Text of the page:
CA orders Ravi, six others to appear before Magistrate | Daily News


CA orders Ravi, six others to appear before Magistrate

The Court of Appeal yesterday issued an order directing former Finance Minister Ravi Karunanayake, Perpetual Treasury Limited (PTL) beneficiary owner Arjun Joseph Aloysius and five others to appear before the Colombo Fort Magistrate’s Court before 4 pm of yesterday without any restraint in connection with the issuance of Treasury Bonds in March 2016.

The Colombo Fort Magistrate was directed to acknowledge seven petitioners’ presence at the Colombo Fort Magistrate’s Court.

However, the Court of Appeal ordered the Magistrate not take any further order in respect of the petitioners until the Court of Appeal makes an order on the issuance of notices.

The Court of Appeal three-judge-bench comprising Justice (President) A.H.M.D. Nawaz, Justice Shiran Gunaratne and Justice Sobhitha Rajakaruna made this order pursuant to the writ petitions filed by Ravi Karunanayake and six others who sought an Interim Order to stay arrest warrant issued against them by Colombo Fort Magistrate. The Court of Appeal observed that court is delivering this order for the best interest of both petitioners and prosecution.

In accordance with the Court of Appeal order, seven petitioners who had been named as suspects in the Magistrate’s Court former Finance Minister Ravi Karunanayake, PTL beneficiary owner Arjun Aloysius, PTL Chief dealer Kasun Palisena, PTL Chairman Jeffrey Joseph Aloysius, Chitta Ranjan Hulugalle, S. Pathumanapan and Indika Saman Kumara were present before Colombo Fort Magistrate Ranga Dissanayake yesterday evening. They left court premises after acknowledging their presence before Court.

Meanwhile, the Court of Appeal observed that law enforcement authorities have no barrier to execute the warrant in the event of any petitioner failed to make their appearance before the Magistrate’s Court within the stipulated time period mentioned in the order.

President’s Counsel Navin Marapana appearing for Arjun Aloysius submitted to court that the prosecution had acted in a mala-fide manner with the intention of keeping his client behind bars without granting bail for a long period of time. He further stated that his client Arjun Aloysius was held in remand custody for a period of one year when he was arrested in connection with Treasury Bond Transaction in February 2015. Mr. Marapana moved court to issue an order preventing his client being arrested through an illegal warrant.

Meanwhile, Senior Deputy Solicitor General Milinda Gunatilleke appearing for the Attorney General sought a sufficient time period to respond to the arguments made on the question of laws by the petitioners. The Court of Appeal took the view that the question of law would be decided after Attorney General has concluded his submissions.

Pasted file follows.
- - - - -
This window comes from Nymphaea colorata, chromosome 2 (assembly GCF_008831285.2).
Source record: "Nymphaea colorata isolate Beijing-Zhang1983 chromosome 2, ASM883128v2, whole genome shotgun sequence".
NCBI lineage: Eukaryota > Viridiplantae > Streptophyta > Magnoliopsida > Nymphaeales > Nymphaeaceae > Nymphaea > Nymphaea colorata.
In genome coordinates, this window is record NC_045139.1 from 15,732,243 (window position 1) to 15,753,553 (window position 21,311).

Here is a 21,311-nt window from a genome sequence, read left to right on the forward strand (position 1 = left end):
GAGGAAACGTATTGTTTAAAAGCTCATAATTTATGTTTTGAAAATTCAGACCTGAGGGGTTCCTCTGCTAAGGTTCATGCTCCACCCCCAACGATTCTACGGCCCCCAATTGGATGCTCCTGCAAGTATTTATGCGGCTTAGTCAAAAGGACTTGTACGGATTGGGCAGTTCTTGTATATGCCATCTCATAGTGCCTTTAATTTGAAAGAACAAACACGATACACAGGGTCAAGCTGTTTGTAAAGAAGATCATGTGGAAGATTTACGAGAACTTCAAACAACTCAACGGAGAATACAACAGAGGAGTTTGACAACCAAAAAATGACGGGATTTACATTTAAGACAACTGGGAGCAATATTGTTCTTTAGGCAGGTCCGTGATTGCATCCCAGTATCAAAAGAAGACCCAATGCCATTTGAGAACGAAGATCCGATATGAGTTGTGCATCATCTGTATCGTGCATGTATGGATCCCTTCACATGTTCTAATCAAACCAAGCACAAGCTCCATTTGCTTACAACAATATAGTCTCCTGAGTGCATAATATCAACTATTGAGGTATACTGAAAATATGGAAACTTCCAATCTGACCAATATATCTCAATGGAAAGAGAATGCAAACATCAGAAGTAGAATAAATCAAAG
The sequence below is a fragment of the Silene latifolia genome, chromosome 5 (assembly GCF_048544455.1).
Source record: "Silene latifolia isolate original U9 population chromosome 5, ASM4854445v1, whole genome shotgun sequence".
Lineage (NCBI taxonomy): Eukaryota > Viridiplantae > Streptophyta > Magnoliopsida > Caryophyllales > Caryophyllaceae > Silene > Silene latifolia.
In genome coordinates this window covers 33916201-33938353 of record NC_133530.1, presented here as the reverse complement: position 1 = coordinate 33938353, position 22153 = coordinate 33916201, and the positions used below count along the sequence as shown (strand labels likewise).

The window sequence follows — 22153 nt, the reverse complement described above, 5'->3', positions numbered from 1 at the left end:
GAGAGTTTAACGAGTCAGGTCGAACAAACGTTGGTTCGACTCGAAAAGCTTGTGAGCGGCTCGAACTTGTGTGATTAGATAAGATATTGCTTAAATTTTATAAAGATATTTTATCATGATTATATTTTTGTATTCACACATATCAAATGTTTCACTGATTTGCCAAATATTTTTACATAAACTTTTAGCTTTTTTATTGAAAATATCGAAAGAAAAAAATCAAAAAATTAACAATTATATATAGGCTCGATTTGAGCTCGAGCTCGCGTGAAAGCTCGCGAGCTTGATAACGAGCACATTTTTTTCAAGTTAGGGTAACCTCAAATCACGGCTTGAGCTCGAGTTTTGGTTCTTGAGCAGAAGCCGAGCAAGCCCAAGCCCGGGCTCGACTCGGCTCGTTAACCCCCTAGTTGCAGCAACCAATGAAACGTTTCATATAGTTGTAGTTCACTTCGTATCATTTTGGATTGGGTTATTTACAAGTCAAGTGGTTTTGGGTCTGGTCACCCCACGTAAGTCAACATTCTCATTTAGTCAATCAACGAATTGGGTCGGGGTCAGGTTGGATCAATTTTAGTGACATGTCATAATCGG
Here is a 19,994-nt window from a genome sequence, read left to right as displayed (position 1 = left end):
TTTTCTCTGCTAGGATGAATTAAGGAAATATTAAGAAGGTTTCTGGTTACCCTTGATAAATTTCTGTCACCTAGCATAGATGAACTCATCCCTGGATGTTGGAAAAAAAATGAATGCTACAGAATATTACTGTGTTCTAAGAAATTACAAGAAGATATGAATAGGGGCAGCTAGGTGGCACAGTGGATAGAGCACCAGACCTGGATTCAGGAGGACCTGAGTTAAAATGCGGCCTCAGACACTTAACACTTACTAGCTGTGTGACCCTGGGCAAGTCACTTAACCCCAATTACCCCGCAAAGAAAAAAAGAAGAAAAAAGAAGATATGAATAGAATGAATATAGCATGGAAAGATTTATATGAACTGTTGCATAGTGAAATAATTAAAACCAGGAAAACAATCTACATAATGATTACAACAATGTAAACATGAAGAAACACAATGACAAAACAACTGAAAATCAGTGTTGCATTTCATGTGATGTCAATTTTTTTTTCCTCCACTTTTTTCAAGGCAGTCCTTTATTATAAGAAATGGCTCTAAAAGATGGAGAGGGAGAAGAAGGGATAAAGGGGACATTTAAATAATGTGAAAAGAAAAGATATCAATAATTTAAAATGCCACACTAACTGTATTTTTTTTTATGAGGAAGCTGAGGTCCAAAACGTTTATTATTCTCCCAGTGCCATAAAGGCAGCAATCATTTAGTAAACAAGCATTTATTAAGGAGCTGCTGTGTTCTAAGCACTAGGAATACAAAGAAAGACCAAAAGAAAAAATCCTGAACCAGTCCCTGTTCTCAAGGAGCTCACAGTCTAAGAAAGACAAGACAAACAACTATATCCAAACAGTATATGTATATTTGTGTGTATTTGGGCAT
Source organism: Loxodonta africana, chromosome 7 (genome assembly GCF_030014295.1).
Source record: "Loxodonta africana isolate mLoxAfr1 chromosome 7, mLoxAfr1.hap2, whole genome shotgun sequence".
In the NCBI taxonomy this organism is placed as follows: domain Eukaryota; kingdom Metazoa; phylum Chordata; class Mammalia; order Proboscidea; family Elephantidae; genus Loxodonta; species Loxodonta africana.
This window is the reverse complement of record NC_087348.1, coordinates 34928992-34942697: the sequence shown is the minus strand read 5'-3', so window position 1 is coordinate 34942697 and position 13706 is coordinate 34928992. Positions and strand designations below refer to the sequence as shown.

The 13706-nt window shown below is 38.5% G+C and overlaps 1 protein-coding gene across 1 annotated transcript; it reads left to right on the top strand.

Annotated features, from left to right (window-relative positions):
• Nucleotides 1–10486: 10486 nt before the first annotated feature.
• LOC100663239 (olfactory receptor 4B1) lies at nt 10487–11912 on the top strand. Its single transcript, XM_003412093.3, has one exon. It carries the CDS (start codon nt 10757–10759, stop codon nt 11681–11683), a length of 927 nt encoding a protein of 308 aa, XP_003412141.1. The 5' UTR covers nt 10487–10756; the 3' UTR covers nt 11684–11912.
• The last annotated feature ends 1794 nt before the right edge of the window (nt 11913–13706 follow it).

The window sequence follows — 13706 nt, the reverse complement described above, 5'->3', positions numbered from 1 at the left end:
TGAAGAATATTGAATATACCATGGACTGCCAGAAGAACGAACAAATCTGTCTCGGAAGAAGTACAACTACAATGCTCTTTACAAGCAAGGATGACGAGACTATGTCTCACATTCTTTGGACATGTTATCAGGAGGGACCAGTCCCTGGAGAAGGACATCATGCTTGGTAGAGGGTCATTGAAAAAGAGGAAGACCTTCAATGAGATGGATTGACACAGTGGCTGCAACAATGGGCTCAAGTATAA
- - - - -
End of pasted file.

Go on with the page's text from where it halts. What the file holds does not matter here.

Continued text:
Seven writ petitions will be taken up for support again on March 17.

The Attorney General had earlier raised preliminary objections against the writ petitions alleging that the petitioners have not come with clean hands to the Court.

In his preliminary objections, the Attorney General moved court that the notices be refused in limine.

In his petition, Ravi Karunanayake has named Attorney General, Acting IGP C.D. Wickramaratne, SSP Ampavila, Fort Magistrate Ranga Dissanayake and OIC attached to the Financial Investigation Unit of CID as respondents. He reiterates that Bond Commission appointed to investigate Treasury Bond issuance never questioned the petitioner regarding the meeting held on March 28, 2016 and March 30, 2016 and any alleged link between the said meetings and the lease of the apartment.

The petitioner said the instructions given by Attorney General dated March 3, 2020 was issued within a few hours of the dissolution of Parliament on March 2, 2020. Ravi Karunanayake stated that the communication issued by Attorney General is in excess of the powers conferred on the Attorney General under and in terms of Section 393(3)(b) of the Code of Criminal Procedure Act. The petitioner said the communication issued by Attorney General deprives the petitioner of a fair and impartial inquiry.

The petitioner further complained that Colombo Fort Magistrate did not allow his counsel to make a submission against the arrest warrant during the magisterial inquiry in contravention to the rules of natural justice and the provisions contained in the Judicature Act.

The petitioner further stated that the petitioner has learnt that Colombo Fort Magistrate in another case (B/8266/2018) which related to the issuance of treasury bonds forming the subject matter of the Bond Commission recused himself on November 8, 2018 from hearing the same when it was brought to his notice by the counsel for the prosecution including State Counsel Udara Karunatilake who appeared for the prosecution on March 4, 2020 that the Fort Magistrate’s wife is working at the Central Bank of Sri Lanka, making it inappropriate fort the Magistrate to continue hearing the case and referred the case to the Judicial Service Commission to nominate another Magistrate to hear the case.


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